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Hottest course on campus: 'Breaking Down Breaking Bad'

Monday, September 15, 2014

When it comes to audacious, complex, badass characters, Shakespeare reigns supreme.  Or does he?

Kenneth Schiff, Ph.D., associate professor of English at Mercyhurst, used to think so. Mercutio, Lady Macbeth, Richard III, Henry V - they were a gnarly bunch.  But along came Walter White, who took badass to a whole new level.

Breaking Bad creator Vince Gilligan said his goal in creating Walter White was to turn Mr. Chips into Scarface. And it wasn’t just Walt whose character evolved so dramatically over the five seasons of AMC’s Breaking Bad. The same could be said of Jesse Pinkman, Skyler White, Saul Goodman, Mike, Gus…

“The moral complexity of the characters and the plot development are as good as anything Shakespeare ever wrote,” Schiff said. “Breaking Bad is a new form of great, narrative art.”

Who would have figured that Walter White’s iconic “I am the one who knocks”* would be uttered in the same breath as Richard III’s “Now is the winter of our discontent”?

Certainly Schiff, who watched all 62 episodes, didn’t expect to be so “blown away” by this television genre, which is why when the opportunity arose to share his enthusiasm in the Mercyhurst classroom, he jumped. He joins associate professor of criminal justice, Tina Fryling, J.D., and chemistry/biochemistry department chair Clint Jones, Ph.D., in teaching what arguably is the hottest course on the Mercyhurst campus this fall: an interdisciplinary offering called “Breaking Down Breaking Bad.” And it’s just for freshmen – 75 in all.

Schiff examines the Emmy Award-winning series as a work of narrative art; Fryling dissects the criminal justice thread throughout; and Jones teaches the science piece. They take turns doing lectures and then each takes a group for weekly break-out sessions.

Schiff is exploring the series as a narrative art form.  He is particularly excited that his students can relate in the moment rather than being culturally removed as they are in the study of other great works of literature.

Jones is engaging his group in the chemistry lab, where they are learning to perform drug analyses. Students are given an unknown “white powder” consisting of one or more of the following chemical compounds: caffeine, lidocaine, aspirin and naproxen. He then takes them through the analytical process so they can determine the identity and quantity of the drug(s) in their unknown powder.

“Many of these students aren’t even science majors, but we are giving them an authentic lab experience that introduces them to forensic drug analysis with a focus on the chemistry and techniques used in modern laboratories,” Jones said.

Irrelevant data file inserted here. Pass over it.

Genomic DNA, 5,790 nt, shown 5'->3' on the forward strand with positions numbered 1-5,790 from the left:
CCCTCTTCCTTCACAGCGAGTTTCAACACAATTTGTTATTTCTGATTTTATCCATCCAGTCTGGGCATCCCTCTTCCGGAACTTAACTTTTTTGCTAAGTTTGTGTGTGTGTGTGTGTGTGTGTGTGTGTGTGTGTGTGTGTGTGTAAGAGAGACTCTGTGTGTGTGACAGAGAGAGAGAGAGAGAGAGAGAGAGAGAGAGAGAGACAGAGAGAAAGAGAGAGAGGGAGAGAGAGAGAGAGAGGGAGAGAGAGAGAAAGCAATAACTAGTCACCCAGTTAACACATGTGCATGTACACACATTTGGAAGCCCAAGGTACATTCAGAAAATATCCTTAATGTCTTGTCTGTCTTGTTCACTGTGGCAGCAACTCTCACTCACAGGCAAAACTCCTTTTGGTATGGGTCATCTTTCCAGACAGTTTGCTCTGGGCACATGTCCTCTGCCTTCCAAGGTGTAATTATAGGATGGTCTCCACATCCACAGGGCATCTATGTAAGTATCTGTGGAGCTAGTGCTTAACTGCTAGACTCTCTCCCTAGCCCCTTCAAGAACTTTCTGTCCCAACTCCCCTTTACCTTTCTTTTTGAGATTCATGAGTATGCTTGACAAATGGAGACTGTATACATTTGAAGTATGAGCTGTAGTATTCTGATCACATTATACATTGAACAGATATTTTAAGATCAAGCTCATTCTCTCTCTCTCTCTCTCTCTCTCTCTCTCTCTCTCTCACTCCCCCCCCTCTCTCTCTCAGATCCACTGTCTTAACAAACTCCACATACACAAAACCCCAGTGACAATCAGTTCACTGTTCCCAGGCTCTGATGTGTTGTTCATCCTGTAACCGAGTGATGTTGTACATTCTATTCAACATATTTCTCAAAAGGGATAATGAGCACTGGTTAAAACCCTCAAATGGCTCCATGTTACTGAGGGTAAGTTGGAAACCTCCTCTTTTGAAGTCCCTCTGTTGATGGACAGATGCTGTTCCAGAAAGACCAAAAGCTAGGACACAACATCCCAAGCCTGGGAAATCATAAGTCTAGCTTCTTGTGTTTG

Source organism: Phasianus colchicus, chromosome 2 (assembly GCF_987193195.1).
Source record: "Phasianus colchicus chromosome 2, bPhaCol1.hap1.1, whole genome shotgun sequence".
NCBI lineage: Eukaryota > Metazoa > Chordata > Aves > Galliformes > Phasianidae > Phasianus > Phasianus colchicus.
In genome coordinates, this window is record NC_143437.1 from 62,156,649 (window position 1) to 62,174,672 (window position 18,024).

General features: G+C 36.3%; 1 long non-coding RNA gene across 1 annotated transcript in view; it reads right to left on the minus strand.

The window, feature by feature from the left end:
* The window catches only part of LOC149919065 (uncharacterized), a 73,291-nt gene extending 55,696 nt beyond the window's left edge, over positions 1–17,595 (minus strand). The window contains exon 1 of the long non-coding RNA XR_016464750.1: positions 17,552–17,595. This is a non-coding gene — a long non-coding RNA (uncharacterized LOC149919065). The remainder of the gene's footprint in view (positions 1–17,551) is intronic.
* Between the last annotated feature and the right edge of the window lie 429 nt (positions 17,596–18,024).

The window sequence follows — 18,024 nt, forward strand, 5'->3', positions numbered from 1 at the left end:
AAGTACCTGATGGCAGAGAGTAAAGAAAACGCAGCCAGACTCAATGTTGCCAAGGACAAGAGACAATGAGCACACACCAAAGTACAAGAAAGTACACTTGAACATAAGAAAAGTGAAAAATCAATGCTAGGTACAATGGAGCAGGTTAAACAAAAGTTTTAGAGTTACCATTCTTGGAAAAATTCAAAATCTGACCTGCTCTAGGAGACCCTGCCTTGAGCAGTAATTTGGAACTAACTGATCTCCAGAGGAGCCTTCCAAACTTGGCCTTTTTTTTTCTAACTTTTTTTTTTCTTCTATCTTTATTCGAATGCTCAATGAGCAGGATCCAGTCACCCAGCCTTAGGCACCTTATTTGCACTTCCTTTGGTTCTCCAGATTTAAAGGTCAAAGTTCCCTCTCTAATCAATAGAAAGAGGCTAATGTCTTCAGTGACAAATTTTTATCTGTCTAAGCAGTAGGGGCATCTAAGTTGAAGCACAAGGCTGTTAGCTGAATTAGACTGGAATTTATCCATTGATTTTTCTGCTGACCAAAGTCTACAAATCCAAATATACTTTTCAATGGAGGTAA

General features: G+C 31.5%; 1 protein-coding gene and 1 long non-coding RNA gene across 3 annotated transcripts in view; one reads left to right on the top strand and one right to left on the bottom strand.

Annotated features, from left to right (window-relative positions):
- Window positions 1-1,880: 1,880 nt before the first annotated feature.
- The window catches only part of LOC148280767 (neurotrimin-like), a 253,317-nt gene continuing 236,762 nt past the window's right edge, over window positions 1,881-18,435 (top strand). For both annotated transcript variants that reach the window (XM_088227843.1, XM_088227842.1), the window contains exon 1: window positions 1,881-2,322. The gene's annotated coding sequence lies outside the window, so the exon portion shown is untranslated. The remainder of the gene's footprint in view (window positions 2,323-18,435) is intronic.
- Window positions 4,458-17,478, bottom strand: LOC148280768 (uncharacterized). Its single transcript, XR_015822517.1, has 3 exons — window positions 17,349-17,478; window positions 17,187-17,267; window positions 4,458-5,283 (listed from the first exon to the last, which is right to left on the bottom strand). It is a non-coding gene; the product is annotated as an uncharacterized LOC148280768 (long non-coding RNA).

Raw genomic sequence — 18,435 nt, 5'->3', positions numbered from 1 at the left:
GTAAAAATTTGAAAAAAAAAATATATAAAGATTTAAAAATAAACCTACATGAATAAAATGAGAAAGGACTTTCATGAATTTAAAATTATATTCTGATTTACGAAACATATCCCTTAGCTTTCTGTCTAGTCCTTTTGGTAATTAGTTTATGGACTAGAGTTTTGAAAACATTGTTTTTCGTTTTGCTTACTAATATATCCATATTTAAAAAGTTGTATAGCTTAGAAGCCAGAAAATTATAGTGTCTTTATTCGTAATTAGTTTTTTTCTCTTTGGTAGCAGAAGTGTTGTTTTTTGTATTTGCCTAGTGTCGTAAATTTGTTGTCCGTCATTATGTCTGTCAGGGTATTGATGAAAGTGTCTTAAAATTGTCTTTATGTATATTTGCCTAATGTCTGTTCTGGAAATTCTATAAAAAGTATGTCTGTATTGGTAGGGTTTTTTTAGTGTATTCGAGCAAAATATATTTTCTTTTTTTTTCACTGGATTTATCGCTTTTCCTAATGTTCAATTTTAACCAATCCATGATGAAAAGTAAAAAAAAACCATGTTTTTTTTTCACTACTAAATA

For her part, Fryling is teaching students about drug laws, drug cartels, examining why certain drugs are illegal, how drug crimes have affected the modern-day prison population; she even delves into even attorney ethics.

“Certainly ‘Just call Saul’ (the character of attorney Saul Goodman) has some issues,” Fryling said.

In her breakout session, students will participate in a mock trial – a chance to create their own justice since the Breaking Bad storyline never reached the courtroom phase.

“It should be interesting,” Fryling said.

For those students who have watched Breaking Bad, the course is a welcome opportunity to reconstruct some of their favorite moments and learn more about the nuances that contribute to its popularity. For those who haven’t had the pleasure, Schiff can only say, “I envy them. Think what they have to look forward to.”

*Season Four, Episode Six: The quote in full: "You clearly don't know who you're talking to, so let me clue you in. I am not in danger, Skyler. I am the danger. A guy opens his door and gets shot, and you think that of me? No! I am the one who knocks!"

NOTE: Mercyhurst Student Government will welcome R.J. Mitte, who stars as Walter White Jr. in Breaking Bad, to campus on Sept. 23. Mitte will open MSG’s annual speakers series. His talk is not open to the public so as to afford all interested Mercyhurst students the opportunity to hear him speak. The three faculty teaching “Breaking Down Breaking Bad” and three of their students will be dining with Mitte that evening, along with the MSG executive board and 20 students who won seats during a random raffle.